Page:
Tunisia has once again had to deny allegations of agreeing to host a U.S. military base in the country, reviving speculations over the depth of U.S.-Tunisian relations.
Citing Italian media, a report on the London-based Arabic newspaper Al Arab on July 22 claimed that Tunisia had already begun to receive U.S. surveillance systems in preparation to establish a new U.S. military station in the northwestern coastal city of Haouaria.
The base would eventually operate as a substitute for the Naval Radio Transmitter Facility Niscemi (NRTF Niscemi), a U.S. navy telecommunications station based in Niscemi, Italy, according to the newspaper.
NRTF Niscemi’s operations have been repeatedly interrupted since 2012 after becoming the target of protests and a legal battle with local residents who resisted the installation of MUOS, a U.S. satellite system, in fear of environmental and health damages due to radio waves.
Developed by U.S. Department of Defense, MUOS provides real time communication with soldiers anywhere in the world and enables remote drone piloting – the kind of intelligence network the U.S. wants in its Mideast counterterrorism effort.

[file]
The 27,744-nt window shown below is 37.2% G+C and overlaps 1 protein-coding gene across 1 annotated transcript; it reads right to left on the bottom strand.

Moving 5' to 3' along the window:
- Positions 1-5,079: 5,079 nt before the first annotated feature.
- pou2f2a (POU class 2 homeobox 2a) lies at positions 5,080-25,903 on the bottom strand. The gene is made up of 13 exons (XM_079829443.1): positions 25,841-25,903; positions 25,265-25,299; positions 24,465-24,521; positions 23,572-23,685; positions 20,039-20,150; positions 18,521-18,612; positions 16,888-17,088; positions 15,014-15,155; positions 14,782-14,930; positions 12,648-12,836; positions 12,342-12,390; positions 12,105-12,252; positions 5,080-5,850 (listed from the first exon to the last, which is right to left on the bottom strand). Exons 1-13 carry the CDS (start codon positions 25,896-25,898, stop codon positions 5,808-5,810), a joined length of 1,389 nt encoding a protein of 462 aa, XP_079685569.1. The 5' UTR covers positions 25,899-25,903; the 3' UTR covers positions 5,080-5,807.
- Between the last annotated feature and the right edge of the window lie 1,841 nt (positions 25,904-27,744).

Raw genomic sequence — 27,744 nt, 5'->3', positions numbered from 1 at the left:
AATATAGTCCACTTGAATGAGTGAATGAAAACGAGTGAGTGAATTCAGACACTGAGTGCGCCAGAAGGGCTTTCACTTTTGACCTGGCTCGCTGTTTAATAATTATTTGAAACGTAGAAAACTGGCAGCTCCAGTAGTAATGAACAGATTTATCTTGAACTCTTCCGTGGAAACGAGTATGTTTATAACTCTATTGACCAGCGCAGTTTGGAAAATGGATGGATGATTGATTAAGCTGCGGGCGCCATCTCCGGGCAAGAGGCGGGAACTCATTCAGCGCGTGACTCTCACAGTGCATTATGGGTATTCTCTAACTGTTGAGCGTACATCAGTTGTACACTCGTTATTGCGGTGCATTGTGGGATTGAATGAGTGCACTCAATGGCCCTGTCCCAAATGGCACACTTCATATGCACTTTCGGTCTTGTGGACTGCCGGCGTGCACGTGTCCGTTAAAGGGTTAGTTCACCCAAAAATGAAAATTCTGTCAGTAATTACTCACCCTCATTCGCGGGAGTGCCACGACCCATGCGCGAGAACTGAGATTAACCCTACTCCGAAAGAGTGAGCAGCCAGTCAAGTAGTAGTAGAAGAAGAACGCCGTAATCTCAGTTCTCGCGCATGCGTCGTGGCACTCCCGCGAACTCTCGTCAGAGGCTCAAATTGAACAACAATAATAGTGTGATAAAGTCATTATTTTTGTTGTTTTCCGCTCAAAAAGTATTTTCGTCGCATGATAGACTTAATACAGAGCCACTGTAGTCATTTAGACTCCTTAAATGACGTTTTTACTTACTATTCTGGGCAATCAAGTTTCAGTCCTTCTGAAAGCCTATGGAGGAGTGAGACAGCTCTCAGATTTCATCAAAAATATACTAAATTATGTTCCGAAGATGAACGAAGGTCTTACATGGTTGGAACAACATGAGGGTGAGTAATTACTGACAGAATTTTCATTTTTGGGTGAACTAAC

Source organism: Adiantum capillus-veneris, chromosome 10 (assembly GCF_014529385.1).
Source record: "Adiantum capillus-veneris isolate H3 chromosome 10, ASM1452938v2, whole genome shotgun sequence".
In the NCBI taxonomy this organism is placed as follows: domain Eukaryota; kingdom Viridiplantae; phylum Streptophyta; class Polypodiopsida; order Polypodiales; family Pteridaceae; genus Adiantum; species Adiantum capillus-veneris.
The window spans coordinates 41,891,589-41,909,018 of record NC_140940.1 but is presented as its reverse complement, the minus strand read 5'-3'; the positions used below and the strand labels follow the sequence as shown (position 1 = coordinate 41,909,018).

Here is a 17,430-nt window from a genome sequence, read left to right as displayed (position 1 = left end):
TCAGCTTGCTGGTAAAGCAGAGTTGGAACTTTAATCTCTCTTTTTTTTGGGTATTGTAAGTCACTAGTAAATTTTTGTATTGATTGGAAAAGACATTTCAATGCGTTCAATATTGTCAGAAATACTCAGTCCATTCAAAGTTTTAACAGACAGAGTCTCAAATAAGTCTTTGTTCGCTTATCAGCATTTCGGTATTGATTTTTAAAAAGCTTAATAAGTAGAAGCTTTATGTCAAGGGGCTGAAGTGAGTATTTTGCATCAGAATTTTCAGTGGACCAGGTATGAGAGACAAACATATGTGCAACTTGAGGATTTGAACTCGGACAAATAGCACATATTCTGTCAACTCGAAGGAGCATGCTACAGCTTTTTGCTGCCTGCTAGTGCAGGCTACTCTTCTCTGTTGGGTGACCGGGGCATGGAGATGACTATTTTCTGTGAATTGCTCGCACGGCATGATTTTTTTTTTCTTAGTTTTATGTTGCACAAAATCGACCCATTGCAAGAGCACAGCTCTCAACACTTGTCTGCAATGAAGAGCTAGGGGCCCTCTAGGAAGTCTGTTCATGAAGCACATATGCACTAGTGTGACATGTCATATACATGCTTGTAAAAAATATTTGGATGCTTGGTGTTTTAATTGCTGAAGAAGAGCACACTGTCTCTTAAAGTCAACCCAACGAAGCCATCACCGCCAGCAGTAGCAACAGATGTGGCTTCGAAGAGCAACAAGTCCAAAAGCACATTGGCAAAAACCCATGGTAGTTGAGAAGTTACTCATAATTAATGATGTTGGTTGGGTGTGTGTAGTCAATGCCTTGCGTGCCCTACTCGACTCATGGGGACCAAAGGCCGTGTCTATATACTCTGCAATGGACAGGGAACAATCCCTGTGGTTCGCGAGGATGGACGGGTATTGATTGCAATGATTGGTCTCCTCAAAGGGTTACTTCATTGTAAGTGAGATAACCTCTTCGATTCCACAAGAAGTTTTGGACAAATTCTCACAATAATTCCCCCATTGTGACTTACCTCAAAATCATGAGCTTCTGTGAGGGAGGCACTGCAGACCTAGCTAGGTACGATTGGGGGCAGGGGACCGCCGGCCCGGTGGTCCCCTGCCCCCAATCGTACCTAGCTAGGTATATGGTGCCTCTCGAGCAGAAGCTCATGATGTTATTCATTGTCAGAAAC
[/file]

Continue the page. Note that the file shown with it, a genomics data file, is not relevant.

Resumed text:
Italian media also reported that Tunisian President Beji Caid Essebsi discussed transferring the surveillance equipment to Haouaria during his visit to Washington in May.
Tunisia rejected all of those allegations.
In a statement, the spokesman of the Tunisian Presidency, Moez Sinaoui, told radio station MosaiqueFM that “Tunisia’s doctrine since independence has been to reject any establishment of a foreign military base in the country.”
Despite multiple attempts made by Al Arabiya News, the Tunisian authorities were not available to comment further.
نستخدم ملفات الكوكيز لنسهل عليك استخدام مواقعنا الإلكترونية ونكيف المحتوى والإعلانات وفقا لمتطلباتك واحتياجاتك الخاصة، لتوفير ميزات وسائل التواصل الاجتماعية ولتحليل حركة المرور لدينا...اعرف أكثر